My problem with direct democracy is that the questions up for decision are always bound to be yes/no questions or a small-set of choices in a multiple choice question. There is no place for nuance. Britain either exits or it does not.

The obvious issue is who gets to phrase the questions, but I'm worried about something else. Take any group of people, no matter how individually intelligent, and a majority of them will vote for increased spending on education, for increased spending on security, for reducing taxes, and for reducing the deficit. It won't be the same people in each majority, but each proposal will win a majority and the total does not make sense.

Representatives form committees. And the committees can discuss alternatives and then present a compromise to a larger voting body. Parkinson said the committee should never number more than 9, but that may be situation-dependent. The larger voting body can number hundreds. If it numbers millions, I don't believe it could exert the proper influence on the small committee.

Parliaments and governments deal in whole budget proposals or at least spending bills. A voting public cannot.

Anonymous Jack Amok July 10, 2016 2:23 PM  

In a representative democracy people have to run for office, that requires, imho, a minimal intelligence. It can serve to filter out the stupidest.

It does an even better job filtering for grifters and parasites. Are you sure you want to make an argument using the quality of the people we have running for office today as a reason for supporting the current system? You might want to rethink that.

And anyway, you're misunderstanding how intelligence matters. It matters only to the degree it helps solve a problem. You'll get better results asking dumber people to solve easy problems than asking smarter people to solve really hard ones.

Asking people to pick responsible leaders who will govern according to the Constitution has proven, over the last 2+ centuries, to be pretty damn hard. It's a much easier problem to ask people to evaluate how a proposed law will impact them and whether they want it or not. The initiative process - where it exists - generally proves that point.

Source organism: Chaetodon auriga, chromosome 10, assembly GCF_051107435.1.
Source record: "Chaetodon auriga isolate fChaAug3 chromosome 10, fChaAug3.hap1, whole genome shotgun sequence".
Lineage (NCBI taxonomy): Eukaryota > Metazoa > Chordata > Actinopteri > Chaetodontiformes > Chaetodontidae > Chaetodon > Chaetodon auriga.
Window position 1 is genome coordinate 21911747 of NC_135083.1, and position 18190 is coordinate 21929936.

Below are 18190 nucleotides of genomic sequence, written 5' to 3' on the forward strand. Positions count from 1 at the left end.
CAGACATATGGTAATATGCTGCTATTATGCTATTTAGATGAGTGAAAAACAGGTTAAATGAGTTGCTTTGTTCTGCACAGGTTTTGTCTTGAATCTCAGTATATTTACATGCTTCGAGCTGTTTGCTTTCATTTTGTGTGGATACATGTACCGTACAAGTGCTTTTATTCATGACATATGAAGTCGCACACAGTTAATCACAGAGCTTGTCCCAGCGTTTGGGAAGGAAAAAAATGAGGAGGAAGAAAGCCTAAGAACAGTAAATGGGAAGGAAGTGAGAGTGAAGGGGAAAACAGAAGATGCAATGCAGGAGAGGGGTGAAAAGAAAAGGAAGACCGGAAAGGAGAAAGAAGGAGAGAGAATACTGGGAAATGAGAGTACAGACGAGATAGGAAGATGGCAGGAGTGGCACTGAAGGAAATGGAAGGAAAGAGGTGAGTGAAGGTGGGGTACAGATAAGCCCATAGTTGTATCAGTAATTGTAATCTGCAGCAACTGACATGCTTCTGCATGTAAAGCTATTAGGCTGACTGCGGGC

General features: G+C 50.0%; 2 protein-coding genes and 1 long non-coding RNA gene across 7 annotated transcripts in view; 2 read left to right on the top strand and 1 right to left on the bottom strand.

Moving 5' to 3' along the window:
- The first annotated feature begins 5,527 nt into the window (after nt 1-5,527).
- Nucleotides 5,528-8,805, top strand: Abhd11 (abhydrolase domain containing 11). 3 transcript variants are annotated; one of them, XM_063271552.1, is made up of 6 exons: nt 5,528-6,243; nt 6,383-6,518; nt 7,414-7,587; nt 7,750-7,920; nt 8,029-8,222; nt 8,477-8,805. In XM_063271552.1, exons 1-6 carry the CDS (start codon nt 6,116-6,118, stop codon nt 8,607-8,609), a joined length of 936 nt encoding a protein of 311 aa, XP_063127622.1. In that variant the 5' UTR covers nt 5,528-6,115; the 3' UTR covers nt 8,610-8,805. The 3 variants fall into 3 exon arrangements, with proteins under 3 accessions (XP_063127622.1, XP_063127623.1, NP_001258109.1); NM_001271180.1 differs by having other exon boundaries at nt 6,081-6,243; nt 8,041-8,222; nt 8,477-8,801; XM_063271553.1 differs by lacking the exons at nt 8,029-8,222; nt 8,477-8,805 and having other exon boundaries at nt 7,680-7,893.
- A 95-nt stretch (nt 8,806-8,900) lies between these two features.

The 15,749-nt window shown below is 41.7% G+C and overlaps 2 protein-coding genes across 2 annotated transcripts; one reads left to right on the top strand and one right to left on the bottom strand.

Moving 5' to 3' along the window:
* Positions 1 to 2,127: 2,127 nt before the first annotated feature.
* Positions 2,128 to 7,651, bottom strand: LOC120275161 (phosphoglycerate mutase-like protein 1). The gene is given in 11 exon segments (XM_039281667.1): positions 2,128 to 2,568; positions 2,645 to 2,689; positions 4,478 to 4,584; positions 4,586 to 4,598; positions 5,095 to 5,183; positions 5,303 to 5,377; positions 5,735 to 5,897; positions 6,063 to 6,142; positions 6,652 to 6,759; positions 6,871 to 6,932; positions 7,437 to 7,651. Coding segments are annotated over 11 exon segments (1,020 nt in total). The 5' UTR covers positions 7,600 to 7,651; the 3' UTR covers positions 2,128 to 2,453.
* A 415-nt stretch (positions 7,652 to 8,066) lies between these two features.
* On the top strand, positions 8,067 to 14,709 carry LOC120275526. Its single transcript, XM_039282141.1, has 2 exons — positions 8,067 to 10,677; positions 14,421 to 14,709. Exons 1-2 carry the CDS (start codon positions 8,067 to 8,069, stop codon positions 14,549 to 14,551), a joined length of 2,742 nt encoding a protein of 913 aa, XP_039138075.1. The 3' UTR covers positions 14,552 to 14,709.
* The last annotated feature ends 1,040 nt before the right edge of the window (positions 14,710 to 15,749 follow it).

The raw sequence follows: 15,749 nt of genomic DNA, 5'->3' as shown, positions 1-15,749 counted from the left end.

Take WA state for example. The same populace that consistently votes for initiatives that lower taxes and restrict spending also consistently votes to elect Democrat politicians who then go on to raise taxes and increase spending.

Ask people if they want to be taxed an extra $1k a year to fund program X and they can give you a coherent answer. Ask the same people to pick which politician will do the best job of deciding that question plus a bunch more for them and they can't do it.

Because if you ask people to vote on individual items, they can understand individual items. But when you ask them to vote on representatives, you're asking them to understand all the items all at once.

Not even smart people can get that question right. You may notice a whole bunch of smart people around this blog support Trump but freely admit they (we) don't know for sure if he'll be the right answer or not. We just know he's got a better chance than anyone else we have to pick from. But if you ask us questions about individual policies - what should we do about immigration? what should we do about BLM / police violence? What should we do about banking? We've got answers to those questions, confident ones.

But you ask us who to vote for? Shit. Well, that guy seems like the best choice, but I dunno if it'll work out.


Blogger Ponce Du Lion July 10, 2016 2:43 PM  

I agree completely. Democracy is more democracy the closer it's to people.
My ideal system for a county wide context is:1 great independence of towns 2 direct democracy with the only representative being the executive. 3 weighted vote. People who are business owners, heads of family, and basically anybody with non anti-freedom, anti-national or anti-community interest vote should have a heavier influence.

Blogger maniacprovost July 10, 2016 2:44 PM  

I award Konrad zero points, and may God have mercy on his soul.

Blogger CM July 10, 2016 3:16 PM  

Take WA state for example. The same populace that consistently votes for initiatives that lower taxes and restrict spending also consistently votes to elect Democrat politicians who then go on to raise taxes and increase spending.

This is largely a gerrymandering issue that could be corrected with changing the rep-constituent ratio that was mentioned in a previous post.

Having 1000+ reps is a little closer to direct democracy than 435. Its not the same, but altering the rep process could be a legitimate compromise.

Blogger dc.sunsets July 10, 2016 3:30 PM  

I still think VD is trolling when he speaks of democracy. Anyone who has raised children knows how impossible, even inside a family, it is to maintain order.

The market should decide most answers, because only in the market is there much hope of avoiding the problem of displaced cost. Politics is by its definition arrayed against the market, so it is by definition the primary means of coercively ordering relationships.